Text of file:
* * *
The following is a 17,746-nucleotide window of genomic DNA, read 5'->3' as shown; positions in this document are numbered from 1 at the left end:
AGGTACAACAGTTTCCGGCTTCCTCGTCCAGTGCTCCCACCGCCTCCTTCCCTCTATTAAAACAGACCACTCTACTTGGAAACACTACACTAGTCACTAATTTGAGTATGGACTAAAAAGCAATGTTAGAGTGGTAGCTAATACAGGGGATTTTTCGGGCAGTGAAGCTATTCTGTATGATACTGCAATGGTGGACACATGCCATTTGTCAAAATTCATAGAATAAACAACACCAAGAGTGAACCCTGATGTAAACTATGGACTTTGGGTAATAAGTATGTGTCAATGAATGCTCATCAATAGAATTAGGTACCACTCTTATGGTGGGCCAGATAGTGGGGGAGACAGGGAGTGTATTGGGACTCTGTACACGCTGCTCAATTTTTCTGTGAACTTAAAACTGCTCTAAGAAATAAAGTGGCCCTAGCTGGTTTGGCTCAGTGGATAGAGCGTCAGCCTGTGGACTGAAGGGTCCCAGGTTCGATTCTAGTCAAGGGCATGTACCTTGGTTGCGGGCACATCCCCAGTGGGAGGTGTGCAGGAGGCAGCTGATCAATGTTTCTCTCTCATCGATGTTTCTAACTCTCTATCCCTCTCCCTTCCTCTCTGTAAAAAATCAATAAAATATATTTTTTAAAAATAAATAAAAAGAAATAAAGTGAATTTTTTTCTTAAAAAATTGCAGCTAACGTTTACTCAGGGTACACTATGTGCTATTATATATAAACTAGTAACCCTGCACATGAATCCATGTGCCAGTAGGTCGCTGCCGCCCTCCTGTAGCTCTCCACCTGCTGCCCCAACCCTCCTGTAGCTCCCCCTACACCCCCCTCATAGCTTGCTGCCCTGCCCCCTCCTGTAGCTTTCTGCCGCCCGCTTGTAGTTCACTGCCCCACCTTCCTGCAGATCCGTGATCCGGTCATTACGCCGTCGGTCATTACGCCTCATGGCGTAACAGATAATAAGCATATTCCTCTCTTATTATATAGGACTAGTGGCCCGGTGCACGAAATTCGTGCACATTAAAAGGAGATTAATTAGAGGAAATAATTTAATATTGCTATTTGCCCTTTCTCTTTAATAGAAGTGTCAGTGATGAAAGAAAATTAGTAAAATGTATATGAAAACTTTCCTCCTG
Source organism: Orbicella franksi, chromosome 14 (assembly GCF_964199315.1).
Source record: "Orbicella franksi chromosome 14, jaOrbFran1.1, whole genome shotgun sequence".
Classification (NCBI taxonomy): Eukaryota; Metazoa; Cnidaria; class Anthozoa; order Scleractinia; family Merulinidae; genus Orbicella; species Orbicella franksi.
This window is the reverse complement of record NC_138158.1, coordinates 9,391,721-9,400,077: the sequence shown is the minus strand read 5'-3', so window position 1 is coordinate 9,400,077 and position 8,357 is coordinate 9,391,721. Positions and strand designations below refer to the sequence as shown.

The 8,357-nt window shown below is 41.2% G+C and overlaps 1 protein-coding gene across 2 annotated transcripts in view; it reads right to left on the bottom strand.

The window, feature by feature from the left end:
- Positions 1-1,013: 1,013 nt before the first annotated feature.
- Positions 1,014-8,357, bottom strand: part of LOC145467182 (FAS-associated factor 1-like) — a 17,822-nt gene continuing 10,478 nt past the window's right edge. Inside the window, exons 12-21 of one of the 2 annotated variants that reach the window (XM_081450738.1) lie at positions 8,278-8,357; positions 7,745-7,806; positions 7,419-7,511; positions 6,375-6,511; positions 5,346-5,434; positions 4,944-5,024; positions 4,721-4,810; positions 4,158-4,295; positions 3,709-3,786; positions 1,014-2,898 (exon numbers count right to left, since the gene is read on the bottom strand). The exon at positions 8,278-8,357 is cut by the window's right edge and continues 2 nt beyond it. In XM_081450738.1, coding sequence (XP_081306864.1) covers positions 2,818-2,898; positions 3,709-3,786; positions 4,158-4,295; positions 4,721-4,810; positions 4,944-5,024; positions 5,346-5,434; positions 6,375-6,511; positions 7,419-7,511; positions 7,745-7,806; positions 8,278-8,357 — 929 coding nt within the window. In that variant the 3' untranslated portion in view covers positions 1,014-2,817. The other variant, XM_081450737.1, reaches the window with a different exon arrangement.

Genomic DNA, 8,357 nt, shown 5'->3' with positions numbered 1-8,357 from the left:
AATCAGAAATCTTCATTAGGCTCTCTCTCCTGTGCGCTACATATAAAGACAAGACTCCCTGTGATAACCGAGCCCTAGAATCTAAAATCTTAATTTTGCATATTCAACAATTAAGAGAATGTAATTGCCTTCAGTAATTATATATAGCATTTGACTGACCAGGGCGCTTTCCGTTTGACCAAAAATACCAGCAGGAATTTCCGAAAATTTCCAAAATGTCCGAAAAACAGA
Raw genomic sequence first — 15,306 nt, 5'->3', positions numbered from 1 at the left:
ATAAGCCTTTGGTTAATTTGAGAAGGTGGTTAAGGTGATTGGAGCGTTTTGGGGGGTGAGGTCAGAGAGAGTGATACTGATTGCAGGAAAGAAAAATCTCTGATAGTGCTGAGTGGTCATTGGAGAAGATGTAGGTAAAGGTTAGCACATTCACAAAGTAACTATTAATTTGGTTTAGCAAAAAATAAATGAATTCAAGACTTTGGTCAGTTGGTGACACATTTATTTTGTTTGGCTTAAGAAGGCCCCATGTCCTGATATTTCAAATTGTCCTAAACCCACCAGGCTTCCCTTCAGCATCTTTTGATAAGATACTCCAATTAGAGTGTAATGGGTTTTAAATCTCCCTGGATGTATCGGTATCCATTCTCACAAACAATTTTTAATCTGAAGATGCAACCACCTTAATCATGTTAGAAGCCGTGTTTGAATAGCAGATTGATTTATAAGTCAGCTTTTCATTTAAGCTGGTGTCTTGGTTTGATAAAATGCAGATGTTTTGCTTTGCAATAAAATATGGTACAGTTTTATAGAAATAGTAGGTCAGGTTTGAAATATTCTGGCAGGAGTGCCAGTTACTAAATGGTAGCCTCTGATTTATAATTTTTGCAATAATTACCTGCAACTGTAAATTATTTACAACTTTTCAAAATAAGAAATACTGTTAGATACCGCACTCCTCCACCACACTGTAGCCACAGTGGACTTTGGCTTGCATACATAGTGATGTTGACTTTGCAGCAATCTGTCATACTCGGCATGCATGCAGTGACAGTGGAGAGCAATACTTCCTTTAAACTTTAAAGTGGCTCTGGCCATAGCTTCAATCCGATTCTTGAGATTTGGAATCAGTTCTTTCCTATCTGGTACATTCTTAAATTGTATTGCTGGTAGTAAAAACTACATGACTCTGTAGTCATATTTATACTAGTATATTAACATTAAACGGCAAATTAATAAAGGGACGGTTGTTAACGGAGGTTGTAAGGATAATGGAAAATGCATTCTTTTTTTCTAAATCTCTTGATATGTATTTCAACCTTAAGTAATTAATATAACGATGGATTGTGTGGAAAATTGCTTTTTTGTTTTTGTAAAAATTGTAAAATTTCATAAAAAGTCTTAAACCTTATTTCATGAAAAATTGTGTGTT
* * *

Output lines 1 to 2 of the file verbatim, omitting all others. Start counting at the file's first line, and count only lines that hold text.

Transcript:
The following is a 17,746-nucleotide window of genomic DNA, read 5'->3' as shown; positions in this document are numbered from 1 at the left end:
AGGTACAACAGTTTCCGGCTTCCTCGTCCAGTGCTCCCACCGCCTCCTTCCCTCTATTAAAACAGACCACTCTACTTGGAAACACTACACTAGTCACTAATTTGAGTATGGACTAAAAAGCAATGTTAGAGTGGTAGCTAATACAGGGGATTTTTCGGGCAGTGAAGCTATTCTGTATGATACTGCAATGGTGGACACATGCCATTTGTCAAAATTCATAGAATAAACAACACCAAGAGTGAACCCTGATGTAAACTATGGACTTTGGGTAATAAGTATGTGTCAATGAATGCTCATCAATAGAATTAGGTACCACTCTTATGGTGGGCCAGATAGTGGGGGAGACAGGGAGTGTATTGGGACTCTGTACACGCTGCTCAATTTTTCTGTGAACTTAAAACTGCTCTAAGAAATAAAGTGGCCCTAGCTGGTTTGGCTCAGTGGATAGAGCGTCAGCCTGTGGACTGAAGGGTCCCAGGTTCGATTCTAGTCAAGGGCATGTACCTTGGTTGCGGGCACATCCCCAGTGGGAGGTGTGCAGGAGGCAGCTGATCAATGTTTCTCTCTCATCGATGTTTCTAACTCTCTATCCCTCTCCCTTCCTCTCTGTAAAAAATCAATAAAATATATTTTTTAAAAATAAATAAAAAGAAATAAAGTGAATTTTTTTCTTAAAAAATTGCAGCTAACGTTTACTCAGGGTACACTATGTGCTATTATATATAAACTAGTAACCCTGCACATGAATCCATGTGCCAGTAGGTCGCTGCCGCCCTCCTGTAGCTCTCCACCTGCTGCCCCAACCCTCCTGTAGCTCCCCCTACACCCCCCTCATAGCTTGCTGCCCTGCCCCCTCCTGTAGCTTTCTGCCGCCCGCTTGTAGTTCACTGCCCCACCTTCCTGCAGATCCGTGATCCGGTCATTACGCCGTCGGTCATTACGCCTCATGGCGTAACAGATAATAAGCATATTCCTCTCTTATTATATAGGACTAGTGGCCCGGTGCACGAAATTCGTGCACATTAAAAGGAGATTAATTAGAGGAAATAATTTAATATTGCTATTTGCCCTTTCTCTTTAATAGAAGTGTCAGTGATGAAAGAAAATTAGTAAAATGTATATGAAAACTTTCCTCCTG